University of Toronto
That copper telephone wire coming into your home was never designed to stream the latest blockbuster movie to your computer. One of the reasons it can today is because of some ingenious engineering by a University of Toronto researcher who co-invented computational techniques for squeezing high-capacity bandwidth from legacy communications systems.
Communication networks are never fast or efficient enough for Dr. Wei Yu. The Canada Research Chair in Information Theory and Wireless Communications has spent his career creating practical applications that stretch the limits of wired and wireless networks so they become more cost-effective and better performing.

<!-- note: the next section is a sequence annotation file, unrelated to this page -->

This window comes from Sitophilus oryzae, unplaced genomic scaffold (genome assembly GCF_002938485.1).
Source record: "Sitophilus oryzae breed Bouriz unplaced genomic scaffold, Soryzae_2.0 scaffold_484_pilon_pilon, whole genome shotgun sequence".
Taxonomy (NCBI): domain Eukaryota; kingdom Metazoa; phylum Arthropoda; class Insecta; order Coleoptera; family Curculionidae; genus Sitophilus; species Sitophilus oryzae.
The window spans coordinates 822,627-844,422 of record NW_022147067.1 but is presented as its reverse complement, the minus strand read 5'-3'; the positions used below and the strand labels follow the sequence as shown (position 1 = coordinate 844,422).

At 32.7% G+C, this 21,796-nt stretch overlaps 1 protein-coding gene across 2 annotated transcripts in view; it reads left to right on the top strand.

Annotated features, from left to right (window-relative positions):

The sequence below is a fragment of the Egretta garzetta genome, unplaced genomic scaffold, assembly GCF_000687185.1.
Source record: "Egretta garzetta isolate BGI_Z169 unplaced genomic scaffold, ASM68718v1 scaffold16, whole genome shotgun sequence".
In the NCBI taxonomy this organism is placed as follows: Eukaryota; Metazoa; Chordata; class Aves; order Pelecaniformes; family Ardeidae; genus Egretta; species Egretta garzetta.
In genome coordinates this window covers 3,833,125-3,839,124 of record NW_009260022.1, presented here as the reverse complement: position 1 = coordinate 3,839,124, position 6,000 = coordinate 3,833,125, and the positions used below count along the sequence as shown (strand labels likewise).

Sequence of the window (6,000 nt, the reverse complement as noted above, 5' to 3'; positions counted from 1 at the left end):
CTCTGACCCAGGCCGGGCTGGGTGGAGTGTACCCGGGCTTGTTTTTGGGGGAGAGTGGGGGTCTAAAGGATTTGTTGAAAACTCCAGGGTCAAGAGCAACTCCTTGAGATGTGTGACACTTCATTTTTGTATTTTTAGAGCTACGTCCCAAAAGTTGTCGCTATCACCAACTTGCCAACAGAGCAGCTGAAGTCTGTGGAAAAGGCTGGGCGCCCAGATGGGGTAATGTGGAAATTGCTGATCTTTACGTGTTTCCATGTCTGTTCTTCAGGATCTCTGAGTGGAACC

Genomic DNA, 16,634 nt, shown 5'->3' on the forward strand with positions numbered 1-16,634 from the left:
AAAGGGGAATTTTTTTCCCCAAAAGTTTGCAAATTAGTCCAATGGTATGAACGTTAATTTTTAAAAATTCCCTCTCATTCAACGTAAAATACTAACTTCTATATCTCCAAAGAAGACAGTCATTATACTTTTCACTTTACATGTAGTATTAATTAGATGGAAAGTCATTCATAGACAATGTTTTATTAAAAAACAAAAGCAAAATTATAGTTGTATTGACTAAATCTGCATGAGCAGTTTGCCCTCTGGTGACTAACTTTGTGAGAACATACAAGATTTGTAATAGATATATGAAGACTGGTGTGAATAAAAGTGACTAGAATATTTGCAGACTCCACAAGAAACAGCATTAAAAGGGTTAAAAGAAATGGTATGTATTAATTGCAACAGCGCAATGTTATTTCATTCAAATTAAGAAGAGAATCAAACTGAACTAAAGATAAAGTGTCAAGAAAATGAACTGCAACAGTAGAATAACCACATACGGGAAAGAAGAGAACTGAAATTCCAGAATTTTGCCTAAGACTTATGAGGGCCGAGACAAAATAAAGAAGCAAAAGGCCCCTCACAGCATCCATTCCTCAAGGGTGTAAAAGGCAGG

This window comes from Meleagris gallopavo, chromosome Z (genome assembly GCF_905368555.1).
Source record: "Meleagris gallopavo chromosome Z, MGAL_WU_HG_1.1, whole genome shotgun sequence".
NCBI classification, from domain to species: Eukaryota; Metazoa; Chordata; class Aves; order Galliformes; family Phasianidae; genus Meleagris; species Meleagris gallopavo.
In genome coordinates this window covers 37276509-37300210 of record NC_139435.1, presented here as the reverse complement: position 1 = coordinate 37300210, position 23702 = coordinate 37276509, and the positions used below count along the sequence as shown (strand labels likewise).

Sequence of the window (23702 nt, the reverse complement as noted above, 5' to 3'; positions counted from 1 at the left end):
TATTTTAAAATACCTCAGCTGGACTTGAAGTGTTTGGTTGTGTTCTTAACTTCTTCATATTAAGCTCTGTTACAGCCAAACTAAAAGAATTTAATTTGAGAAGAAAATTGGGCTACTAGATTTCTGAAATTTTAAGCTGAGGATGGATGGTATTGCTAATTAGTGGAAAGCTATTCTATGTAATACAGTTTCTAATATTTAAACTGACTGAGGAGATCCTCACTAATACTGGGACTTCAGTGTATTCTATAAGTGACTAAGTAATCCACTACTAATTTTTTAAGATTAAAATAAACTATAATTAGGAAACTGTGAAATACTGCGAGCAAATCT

He developed mathematical algorithms for optimizing capacity and increasing the power efficiency of digital subscriber line (DSL) networks. The technology has been implemented in over 100 million copper telephone lines by telecom companies throughout the world.
Dr. Yu has also made important contributions to the development of next-generation wireless cellular networks, which power high-speed mobile data access for smart phones, tablets and laptops. His current research is in examining the future architecture of wireless network infrastructure and in designing novel signal processing techniques to improve the transmission speeds of wireless data access.
A prolific scholar with over 10,000 citations to his credit, Dr. Yu has received several awards, including the Early Research Award from Ontario, the Institute of Electrical and Electronics Engineers (IEEE) Signal Processing Society Best Paper Award and an NSERC Discovery Accelerator Award. He has also been recognized as Fellow of the IEEE and as a Highly Cited Researcher by Thomson Reuters.
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